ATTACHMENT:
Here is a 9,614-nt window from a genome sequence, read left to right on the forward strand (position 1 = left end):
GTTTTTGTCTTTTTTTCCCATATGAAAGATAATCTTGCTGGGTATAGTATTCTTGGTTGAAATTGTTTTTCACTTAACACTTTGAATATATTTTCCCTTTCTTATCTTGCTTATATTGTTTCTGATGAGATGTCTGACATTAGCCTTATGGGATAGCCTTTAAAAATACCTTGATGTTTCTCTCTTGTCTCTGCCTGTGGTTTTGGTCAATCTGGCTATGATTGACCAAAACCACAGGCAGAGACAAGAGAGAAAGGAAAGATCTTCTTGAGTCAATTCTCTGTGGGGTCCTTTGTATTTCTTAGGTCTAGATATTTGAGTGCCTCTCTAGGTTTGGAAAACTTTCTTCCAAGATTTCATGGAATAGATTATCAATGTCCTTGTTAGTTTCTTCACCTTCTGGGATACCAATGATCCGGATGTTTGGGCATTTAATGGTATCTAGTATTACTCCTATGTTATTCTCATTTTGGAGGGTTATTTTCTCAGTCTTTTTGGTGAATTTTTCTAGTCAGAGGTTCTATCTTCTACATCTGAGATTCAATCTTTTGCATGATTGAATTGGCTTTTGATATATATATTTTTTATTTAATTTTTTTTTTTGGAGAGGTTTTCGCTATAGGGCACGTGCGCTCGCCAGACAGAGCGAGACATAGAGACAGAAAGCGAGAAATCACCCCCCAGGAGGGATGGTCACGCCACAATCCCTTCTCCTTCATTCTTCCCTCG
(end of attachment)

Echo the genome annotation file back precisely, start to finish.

Here is a 9,614-nt window from a genome sequence, read left to right on the forward strand (position 1 = left end):
GTTTTTGTCTTTTTTTCCCATATGAAAGATAATCTTGCTGGGTATAGTATTCTTGGTTGAAATTGTTTTTCACTTAACACTTTGAATATATTTTCCCTTTCTTATCTTGCTTATATTGTTTCTGATGAGATGTCTGACATTAGCCTTATGGGATAGCCTTTAAAAATACCTTGATGTTTCTCTCTTGTCTCTGCCTGTGGTTTTGGTCAATCTGGCTATGATTGACCAAAACCACAGGCAGAGACAAGAGAGAAAGGAAAGATCTTCTTGAGTCAATTCTCTGTGGGGTCCTTTGTATTTCTTAGGTCTAGATATTTGAGTGCCTCTCTAGGTTTGGAAAACTTTCTTCCAAGATTTCATGGAATAGATTATCAATGTCCTTGTTAGTTTCTTCACCTTCTGGGATACCAATGATCCGGATGTTTGGGCATTTAATGGTATCTAGTATTACTCCTATGTTATTCTCATTTTGGAGGGTTATTTTCTCAGTCTTTTTGGTGAATTTTTCTAGTCAGAGGTTCTATCTTCTACATCTGAGATTCAATCTTTTGCATGATTGAATTGGCTTTTGATATATATATTTTTTATTTAATTTTTTTTTTTGGAGAGGTTTTCGCTATAGGGCACGTGCGCTCGCCAGACAGAGCGAGACATAGAGACAGAAAGCGAGAAATCACCCCCCAGGAGGGATGGTCACGCCACAATCCCTTCTCCTTCATTCTTCCCTCG